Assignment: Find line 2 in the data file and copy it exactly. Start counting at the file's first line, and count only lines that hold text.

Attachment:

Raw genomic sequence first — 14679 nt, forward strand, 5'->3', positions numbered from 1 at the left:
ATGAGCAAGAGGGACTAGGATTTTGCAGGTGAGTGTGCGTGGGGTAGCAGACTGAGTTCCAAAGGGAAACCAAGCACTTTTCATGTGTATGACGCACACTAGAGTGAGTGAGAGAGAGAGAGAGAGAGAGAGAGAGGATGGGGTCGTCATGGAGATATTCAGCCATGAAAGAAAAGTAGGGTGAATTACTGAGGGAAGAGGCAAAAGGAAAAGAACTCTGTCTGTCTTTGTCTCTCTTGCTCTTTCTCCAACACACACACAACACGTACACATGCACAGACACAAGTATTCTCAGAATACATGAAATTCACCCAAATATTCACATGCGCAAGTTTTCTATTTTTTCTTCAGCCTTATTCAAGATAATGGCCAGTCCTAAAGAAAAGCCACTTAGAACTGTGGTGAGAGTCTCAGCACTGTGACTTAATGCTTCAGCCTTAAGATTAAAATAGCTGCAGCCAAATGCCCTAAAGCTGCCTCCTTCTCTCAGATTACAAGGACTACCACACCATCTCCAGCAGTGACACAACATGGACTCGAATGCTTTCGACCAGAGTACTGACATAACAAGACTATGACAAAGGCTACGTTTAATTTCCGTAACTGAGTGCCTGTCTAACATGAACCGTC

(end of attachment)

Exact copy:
ATGAGCAAGAGGGACTAGGATTTTGCAGGTGAGTGTGCGTGGGGTAGCAGACTGAGTTCCAAAGGGAAACCAAGCACTTTTCATGTGTATGACGCACACTAGAGTGAGTGAGAGAGAGAGAGAGAGAGAGAGAGAGGATGGGGTCGTCATGGAGATATTCAGCCATGAAAGAAAAGTAGGGTGAATTACTGAGGGAAGAGGCAAAAGGAAAAGAACTCTGTCTGTCTTTGTCTCTCTTGCTCTTTCTCCAACACACACACAACACGTACACATGCACAGACACAAGTATTCTCAGAATACATGAAATTCACCCAAATATTCACATGCGCAAGTTTTCTATTTTTTCTTCAGCCTTATTCAAGATAATGGCCAGTCCTAAAGAAAAGCCACTTAGAACTGTGGTGAGAGTCTCAGCACTGTGACTTAATGCTTCAGCCTTAAGATTAAAATAGCTGCAGCCAAATGCCCTAAAGCTGCCTCCTTCTCTCAGATTACAAGGACTACCACACCATCTCCAGCAGTGACACAACATGGACTCGAATGCTTTCGACCAGAGTACTGACATAACAAGACTATGACAAAGGCTACGTTTAATTTCCGTAACTGAGTGCCTGTCTAACATGAACCGTC